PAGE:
That answers the ‘what’ but not the ‘why’ of this subdivision. As part of my day job, I’ve worked with census data quite a bit over the years, and I know that census boundaries are adjusted from time to time in an attempt to even out the population included within the areas. Areas with a lot of population growth are sometimes split and areas with low growth sometimes combined. Looking at the map of the hundreds in Sussex County*, we see that these three hundreds were in the western and least populated portion of the county. That’s my best guess as to why the 11th Subdivision was created – to make the enumeration workload more comparable to that of the more heavily populated eastern hundreds in the county.
If anyone reading this has more information or a better theory, I’d love to hear from you.
On memorial day, I’d like to remember my great-great-grandfather John Quesenberry, who fought for the Confederacy during the Civil War, was captured in the battle of Spotsylvania Court House, and died while a prisoner of war in Elmira, New York.
John Riley Quesenberry was born in 1826 in the portion of Wythe County, Virginia that became Pulaski County in 1839. In 1845, at the age of 19 he married Nancy Moore in Mount Airy, North Carolina. Prior to the Civil War, John and Nancy lived as farmers in Pulaski County. In the 1850 US Census, he is the neighbor of Harvey Gray, whose son William later marries John’s daughter Mary.
During the Civil war, he was a private in Company I, 50th Regiment of the Virginia Infantry that participated in the battle of Spotsylvania Court House, one of the bloodiest and costliest battles of the American Civil War. John was one of about 3,000 Confederate prisoners captured on May 12, 1864. The photograph above, from the Library of Congress, shows Confederate prisoners at Belle Plain, Virginia, captured at Spotsylvania, May 12, 1864. I like to think that John Quesenberry is in there somewhere.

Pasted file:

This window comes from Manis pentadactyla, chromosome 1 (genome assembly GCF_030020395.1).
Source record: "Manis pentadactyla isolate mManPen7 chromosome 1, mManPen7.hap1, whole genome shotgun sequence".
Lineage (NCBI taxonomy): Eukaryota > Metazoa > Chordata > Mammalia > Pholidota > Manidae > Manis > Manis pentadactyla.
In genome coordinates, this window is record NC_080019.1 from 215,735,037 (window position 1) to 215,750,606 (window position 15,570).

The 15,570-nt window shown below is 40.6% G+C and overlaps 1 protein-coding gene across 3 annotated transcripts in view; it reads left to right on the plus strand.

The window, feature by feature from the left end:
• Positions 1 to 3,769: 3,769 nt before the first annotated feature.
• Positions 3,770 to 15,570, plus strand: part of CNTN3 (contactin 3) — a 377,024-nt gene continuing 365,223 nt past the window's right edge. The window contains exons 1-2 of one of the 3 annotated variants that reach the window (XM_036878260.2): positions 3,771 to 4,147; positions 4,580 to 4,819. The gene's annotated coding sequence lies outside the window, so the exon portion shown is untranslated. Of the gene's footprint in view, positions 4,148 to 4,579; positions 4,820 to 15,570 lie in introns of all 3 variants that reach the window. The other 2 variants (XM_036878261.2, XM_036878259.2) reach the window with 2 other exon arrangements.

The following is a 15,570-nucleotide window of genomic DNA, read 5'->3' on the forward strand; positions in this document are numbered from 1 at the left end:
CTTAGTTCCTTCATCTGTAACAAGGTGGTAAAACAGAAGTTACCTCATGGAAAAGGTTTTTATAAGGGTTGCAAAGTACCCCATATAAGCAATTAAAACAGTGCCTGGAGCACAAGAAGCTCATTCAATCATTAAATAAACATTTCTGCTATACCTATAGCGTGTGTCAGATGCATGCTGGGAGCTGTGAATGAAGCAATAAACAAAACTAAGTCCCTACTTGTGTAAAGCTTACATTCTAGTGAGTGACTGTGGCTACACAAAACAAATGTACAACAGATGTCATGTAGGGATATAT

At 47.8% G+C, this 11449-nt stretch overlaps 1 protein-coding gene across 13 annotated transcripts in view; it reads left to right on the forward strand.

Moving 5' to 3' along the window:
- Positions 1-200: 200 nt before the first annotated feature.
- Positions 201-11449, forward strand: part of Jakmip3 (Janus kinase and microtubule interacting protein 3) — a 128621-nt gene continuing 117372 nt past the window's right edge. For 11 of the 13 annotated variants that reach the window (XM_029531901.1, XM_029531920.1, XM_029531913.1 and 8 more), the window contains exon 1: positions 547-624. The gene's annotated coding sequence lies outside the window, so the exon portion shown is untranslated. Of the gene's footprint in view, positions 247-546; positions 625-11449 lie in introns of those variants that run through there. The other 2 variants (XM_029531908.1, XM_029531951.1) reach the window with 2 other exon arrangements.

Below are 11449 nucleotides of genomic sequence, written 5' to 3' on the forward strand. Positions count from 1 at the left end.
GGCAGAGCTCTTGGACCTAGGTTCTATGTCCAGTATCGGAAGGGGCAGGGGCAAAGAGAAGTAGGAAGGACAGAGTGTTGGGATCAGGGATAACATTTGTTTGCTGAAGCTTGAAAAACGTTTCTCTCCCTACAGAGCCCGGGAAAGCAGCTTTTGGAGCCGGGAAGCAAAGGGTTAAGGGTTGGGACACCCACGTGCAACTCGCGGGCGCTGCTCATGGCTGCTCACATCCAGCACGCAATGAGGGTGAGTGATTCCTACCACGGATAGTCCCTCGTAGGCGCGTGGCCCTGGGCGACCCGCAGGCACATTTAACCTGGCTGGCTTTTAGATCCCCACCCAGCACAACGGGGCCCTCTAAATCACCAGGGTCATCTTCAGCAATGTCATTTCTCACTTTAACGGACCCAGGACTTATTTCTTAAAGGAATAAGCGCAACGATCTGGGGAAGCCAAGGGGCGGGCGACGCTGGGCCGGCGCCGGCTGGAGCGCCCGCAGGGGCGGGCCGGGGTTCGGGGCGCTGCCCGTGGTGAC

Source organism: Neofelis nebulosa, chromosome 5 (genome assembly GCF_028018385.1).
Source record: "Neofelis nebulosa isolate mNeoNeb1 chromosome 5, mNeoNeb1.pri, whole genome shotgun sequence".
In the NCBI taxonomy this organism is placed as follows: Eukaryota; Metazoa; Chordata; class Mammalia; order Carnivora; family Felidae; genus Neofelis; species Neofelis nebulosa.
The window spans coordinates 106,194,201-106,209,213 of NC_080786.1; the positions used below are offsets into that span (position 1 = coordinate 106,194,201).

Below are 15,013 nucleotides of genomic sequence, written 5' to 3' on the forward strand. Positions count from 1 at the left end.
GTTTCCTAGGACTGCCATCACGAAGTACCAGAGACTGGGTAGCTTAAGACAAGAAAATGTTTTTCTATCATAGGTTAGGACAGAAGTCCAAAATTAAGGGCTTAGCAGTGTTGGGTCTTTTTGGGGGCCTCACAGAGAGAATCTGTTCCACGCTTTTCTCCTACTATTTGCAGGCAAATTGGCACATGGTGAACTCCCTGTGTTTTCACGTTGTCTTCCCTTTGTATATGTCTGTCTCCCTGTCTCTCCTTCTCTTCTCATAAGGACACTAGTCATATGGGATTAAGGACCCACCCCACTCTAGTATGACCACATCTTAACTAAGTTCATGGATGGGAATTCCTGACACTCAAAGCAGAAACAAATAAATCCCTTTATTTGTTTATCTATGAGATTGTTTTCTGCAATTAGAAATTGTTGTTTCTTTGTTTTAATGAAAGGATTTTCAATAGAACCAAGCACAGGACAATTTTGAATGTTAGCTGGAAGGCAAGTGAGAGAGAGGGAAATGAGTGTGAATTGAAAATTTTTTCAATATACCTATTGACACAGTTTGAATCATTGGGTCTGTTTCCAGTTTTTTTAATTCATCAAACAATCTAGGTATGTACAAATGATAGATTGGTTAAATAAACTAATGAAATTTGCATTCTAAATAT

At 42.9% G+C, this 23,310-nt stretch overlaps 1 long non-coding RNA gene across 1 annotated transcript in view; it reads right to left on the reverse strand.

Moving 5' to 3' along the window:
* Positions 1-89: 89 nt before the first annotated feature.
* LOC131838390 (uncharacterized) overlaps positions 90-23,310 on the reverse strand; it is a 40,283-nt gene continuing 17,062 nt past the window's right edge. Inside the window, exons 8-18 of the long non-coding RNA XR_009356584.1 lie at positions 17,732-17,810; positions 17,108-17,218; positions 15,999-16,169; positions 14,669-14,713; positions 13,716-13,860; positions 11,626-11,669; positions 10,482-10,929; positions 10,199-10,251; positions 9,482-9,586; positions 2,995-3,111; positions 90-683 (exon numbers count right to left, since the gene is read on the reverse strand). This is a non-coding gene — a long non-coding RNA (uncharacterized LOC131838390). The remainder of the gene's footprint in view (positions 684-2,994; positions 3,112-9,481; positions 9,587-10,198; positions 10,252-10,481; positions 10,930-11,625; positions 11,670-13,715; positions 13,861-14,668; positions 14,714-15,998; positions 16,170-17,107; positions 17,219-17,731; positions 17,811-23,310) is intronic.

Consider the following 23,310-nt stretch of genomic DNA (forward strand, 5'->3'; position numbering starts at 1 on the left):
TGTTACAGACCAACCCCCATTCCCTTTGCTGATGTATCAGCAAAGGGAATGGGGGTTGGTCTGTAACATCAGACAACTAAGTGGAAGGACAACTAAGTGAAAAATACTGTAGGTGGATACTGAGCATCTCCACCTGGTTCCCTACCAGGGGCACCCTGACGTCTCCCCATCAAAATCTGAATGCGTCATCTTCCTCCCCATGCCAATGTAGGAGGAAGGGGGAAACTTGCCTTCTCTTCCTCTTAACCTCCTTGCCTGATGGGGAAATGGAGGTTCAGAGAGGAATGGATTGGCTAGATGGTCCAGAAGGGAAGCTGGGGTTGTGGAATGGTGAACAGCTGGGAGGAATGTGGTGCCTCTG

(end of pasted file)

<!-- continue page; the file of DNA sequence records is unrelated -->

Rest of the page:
As a prisoner of war, on July 3, 1864, John was transported to Elmira Prison (called ‘Hellmira’ by the inmates) in Elmira, New York. While a prisoner, he contracted typhoid fever and died of the disease on February 13, 1865. He was buried at the Woodlawn National Cemetery in Elmira, Chemung County, New York state. On May 7, 1888, John’s wife Nancy was awarded his military pension of $30 per year.
John Quesenberry is part of a third family history that I’m researching and documenting on this site. This “Appalachian Spring” line is from my mother’s family in Virginia and West Virginia. So far, the direct line includes the surnames Gray, Justice, Quesenberry, Hurd, Moore, and Breeding. As a young’un, I spent most summers with my mother’s family in West Virginia. ‘Appalachian Spring’ refers to the mountain spring from which I had to carry pails of water to my grandmother’s kitchen several times a day.
A good map can bring those spiritless census, tax and land records to life by placing an ancestor at a particular location at a point in time. Maps can let you know where to look for records, provide hints about family relationships or track family migration through the generations. If you’re a genealogist or a salesman in “The Music Man”, “ya gotta know the territory”.
The Hundreds of Delaware
When you work with records in Delaware before about 1910, you quickly notice that most significant administrative records are organized by “hundred”. According to George S. Messersmith’s The Government of Delaware (1907), “Up to the formation of the constitution of 1897 each county in Delaware was divided, for the purpose of local administration and government, and for the assessing and collecting of taxes, into districts known as “hundreds”” (page 18).